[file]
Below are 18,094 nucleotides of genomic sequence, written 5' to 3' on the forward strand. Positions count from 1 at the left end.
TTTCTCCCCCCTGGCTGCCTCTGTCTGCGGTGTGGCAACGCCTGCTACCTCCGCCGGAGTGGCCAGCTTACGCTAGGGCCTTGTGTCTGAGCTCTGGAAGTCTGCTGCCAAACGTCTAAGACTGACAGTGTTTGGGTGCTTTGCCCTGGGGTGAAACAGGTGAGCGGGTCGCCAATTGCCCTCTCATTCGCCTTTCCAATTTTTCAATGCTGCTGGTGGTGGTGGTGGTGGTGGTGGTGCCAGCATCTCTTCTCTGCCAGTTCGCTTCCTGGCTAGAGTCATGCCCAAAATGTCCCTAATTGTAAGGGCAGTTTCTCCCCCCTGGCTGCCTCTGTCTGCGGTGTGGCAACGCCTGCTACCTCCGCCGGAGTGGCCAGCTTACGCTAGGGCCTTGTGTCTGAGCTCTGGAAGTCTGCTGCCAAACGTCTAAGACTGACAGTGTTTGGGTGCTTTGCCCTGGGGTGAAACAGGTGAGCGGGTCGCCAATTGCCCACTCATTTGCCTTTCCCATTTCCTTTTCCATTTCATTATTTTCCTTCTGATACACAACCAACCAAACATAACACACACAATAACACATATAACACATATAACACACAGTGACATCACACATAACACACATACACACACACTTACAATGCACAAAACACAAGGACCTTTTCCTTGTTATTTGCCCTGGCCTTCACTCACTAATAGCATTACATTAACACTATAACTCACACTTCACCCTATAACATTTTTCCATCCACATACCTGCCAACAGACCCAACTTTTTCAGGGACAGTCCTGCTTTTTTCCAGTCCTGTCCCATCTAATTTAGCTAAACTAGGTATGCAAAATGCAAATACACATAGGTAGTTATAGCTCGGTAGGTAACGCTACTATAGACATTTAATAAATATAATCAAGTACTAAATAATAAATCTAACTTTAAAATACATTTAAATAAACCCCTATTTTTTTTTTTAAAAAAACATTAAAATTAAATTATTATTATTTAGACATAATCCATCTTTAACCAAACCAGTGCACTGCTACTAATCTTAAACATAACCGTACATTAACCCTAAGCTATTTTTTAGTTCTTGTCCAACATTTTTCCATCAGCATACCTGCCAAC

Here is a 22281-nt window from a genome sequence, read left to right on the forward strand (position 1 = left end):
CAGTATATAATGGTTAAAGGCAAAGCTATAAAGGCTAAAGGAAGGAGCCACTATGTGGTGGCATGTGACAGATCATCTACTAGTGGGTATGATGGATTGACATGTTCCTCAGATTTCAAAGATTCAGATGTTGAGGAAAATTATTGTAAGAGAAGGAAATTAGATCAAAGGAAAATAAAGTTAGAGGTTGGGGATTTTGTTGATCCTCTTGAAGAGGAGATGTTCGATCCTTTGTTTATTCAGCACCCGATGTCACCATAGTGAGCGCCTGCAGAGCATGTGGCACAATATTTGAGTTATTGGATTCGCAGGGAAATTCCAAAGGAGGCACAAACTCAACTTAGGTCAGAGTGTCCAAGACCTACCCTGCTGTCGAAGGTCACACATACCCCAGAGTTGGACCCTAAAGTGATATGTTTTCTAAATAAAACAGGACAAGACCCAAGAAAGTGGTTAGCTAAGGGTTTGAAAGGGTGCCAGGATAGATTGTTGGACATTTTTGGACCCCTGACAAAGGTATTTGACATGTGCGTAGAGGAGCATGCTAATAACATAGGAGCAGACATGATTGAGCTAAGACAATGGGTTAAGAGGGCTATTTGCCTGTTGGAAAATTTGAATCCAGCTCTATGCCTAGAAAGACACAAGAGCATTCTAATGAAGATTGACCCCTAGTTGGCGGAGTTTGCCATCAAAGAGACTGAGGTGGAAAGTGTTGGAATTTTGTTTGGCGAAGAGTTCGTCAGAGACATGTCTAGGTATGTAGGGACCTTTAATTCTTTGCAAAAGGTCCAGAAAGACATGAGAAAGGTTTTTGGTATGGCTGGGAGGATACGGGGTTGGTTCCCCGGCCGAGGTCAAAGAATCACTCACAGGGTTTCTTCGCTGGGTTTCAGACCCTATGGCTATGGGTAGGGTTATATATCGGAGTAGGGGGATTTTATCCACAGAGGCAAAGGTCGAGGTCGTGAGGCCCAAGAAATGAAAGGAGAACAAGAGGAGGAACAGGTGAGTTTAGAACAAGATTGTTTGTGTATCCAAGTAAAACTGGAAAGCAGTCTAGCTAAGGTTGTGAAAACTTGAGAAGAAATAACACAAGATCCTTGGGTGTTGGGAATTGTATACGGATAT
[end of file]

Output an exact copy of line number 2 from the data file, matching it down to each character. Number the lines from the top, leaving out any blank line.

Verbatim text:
TTTCTCCCCCCTGGCTGCCTCTGTCTGCGGTGTGGCAACGCCTGCTACCTCCGCCGGAGTGGCCAGCTTACGCTAGGGCCTTGTGTCTGAGCTCTGGAAGTCTGCTGCCAAACGTCTAAGACTGACAGTGTTTGGGTGCTTTGCCCTGGGGTGAAACAGGTGAGCGGGTCGCCAATTGCCCTCTCATTCGCCTTTCCAATTTTTCAATGCTGCTGGTGGTGGTGGTGGTGGTGGTGGTGCCAGCATCTCTTCTCTGCCAGTTCGCTTCCTGGCTAGAGTCATGCCCAAAATGTCCCTAATTGTAAGGGCAGTTTCTCCCCCCTGGCTGCCTCTGTCTGCGGTGTGGCAACGCCTGCTACCTCCGCCGGAGTGGCCAGCTTACGCTAGGGCCTTGTGTCTGAGCTCTGGAAGTCTGCTGCCAAACGTCTAAGACTGACAGTGTTTGGGTGCTTTGCCCTGGGGTGAAACAGGTGAGCGGGTCGCCAATTGCCCACTCATTTGCCTTTCCCATTTCCTTTTCCATTTCATTATTTTCCTTCTGATACACAACCAACCAAACATAACACACACAATAACACATATAACACATATAACACACAGTGACATCACACATAACACACATACACACACACTTACAATGCACAAAACACAAGGACCTTTTCCTTGTTATTTGCCCTGGCCTTCACTCACTAATAGCATTACATTAACACTATAACTCACACTTCACCCTATAACATTTTTCCATCCACATACCTGCCAACAGACCCAACTTTTTCAGGGACAGTCCTGCTTTTTTCCAGTCCTGTCCCATCTAATTTAGCTAAACTAGGTATGCAAAATGCAAATACACATAGGTAGTTATAGCTCGGTAGGTAACGCTACTATAGACATTTAATAAATATAATCAAGTACTAAATAATAAATCTAACTTTAAAATACATTTAAATAAACCCCTATTTTTTTTTTTAAAAAAACATTAAAATTAAATTATTATTATTTAGACATAATCCATCTTTAACCAAACCAGTGCACTGCTACTAATCTTAAACATAACCGTACATTAACCCTAAGCTATTTTTTAGTTCTTGTCCAACATTTTTCCATCAGCATACCTGCCAAC